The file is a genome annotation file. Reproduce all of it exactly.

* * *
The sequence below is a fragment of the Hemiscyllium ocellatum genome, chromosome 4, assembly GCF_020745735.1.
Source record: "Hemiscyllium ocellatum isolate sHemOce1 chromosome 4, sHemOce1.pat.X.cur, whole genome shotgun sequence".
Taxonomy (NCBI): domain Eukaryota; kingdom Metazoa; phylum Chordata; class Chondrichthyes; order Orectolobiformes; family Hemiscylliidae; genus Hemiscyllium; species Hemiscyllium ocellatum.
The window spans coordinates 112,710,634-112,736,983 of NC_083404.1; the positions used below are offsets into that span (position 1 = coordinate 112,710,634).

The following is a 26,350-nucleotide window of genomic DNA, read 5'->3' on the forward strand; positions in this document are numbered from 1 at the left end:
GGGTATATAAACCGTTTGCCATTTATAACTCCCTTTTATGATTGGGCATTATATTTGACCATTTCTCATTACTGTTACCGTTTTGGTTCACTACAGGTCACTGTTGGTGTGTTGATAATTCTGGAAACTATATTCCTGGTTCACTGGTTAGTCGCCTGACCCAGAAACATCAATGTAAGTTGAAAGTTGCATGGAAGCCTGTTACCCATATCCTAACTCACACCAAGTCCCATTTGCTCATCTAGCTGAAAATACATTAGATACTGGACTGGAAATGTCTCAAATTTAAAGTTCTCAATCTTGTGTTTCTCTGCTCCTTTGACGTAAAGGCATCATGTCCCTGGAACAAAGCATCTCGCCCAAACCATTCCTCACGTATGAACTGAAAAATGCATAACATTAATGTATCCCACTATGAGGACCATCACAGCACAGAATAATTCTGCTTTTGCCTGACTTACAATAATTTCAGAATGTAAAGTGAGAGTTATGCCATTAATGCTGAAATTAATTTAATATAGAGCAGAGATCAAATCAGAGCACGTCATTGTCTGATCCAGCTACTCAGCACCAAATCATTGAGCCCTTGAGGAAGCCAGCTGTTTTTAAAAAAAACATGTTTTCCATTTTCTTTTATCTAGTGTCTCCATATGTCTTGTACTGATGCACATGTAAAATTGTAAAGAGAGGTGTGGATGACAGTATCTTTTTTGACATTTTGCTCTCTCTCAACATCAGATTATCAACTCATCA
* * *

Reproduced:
The sequence below is a fragment of the Hemiscyllium ocellatum genome, chromosome 4, assembly GCF_020745735.1.
Source record: "Hemiscyllium ocellatum isolate sHemOce1 chromosome 4, sHemOce1.pat.X.cur, whole genome shotgun sequence".
Taxonomy (NCBI): domain Eukaryota; kingdom Metazoa; phylum Chordata; class Chondrichthyes; order Orectolobiformes; family Hemiscylliidae; genus Hemiscyllium; species Hemiscyllium ocellatum.
The window spans coordinates 112,710,634-112,736,983 of NC_083404.1; the positions used below are offsets into that span (position 1 = coordinate 112,710,634).

The following is a 26,350-nucleotide window of genomic DNA, read 5'->3' on the forward strand; positions in this document are numbered from 1 at the left end:
GGGTATATAAACCGTTTGCCATTTATAACTCCCTTTTATGATTGGGCATTATATTTGACCATTTCTCATTACTGTTACCGTTTTGGTTCACTACAGGTCACTGTTGGTGTGTTGATAATTCTGGAAACTATATTCCTGGTTCACTGGTTAGTCGCCTGACCCAGAAACATCAATGTAAGTTGAAAGTTGCATGGAAGCCTGTTACCCATATCCTAACTCACACCAAGTCCCATTTGCTCATCTAGCTGAAAATACATTAGATACTGGACTGGAAATGTCTCAAATTTAAAGTTCTCAATCTTGTGTTTCTCTGCTCCTTTGACGTAAAGGCATCATGTCCCTGGAACAAAGCATCTCGCCCAAACCATTCCTCACGTATGAACTGAAAAATGCATAACATTAATGTATCCCACTATGAGGACCATCACAGCACAGAATAATTCTGCTTTTGCCTGACTTACAATAATTTCAGAATGTAAAGTGAGAGTTATGCCATTAATGCTGAAATTAATTTAATATAGAGCAGAGATCAAATCAGAGCACGTCATTGTCTGATCCAGCTACTCAGCACCAAATCATTGAGCCCTTGAGGAAGCCAGCTGTTTTTAAAAAAAACATGTTTTCCATTTTCTTTTATCTAGTGTCTCCATATGTCTTGTACTGATGCACATGTAAAATTGTAAAGAGAGGTGTGGATGACAGTATCTTTTTTGACATTTTGCTCTCTCTCAACATCAGATTATCAACTCATCA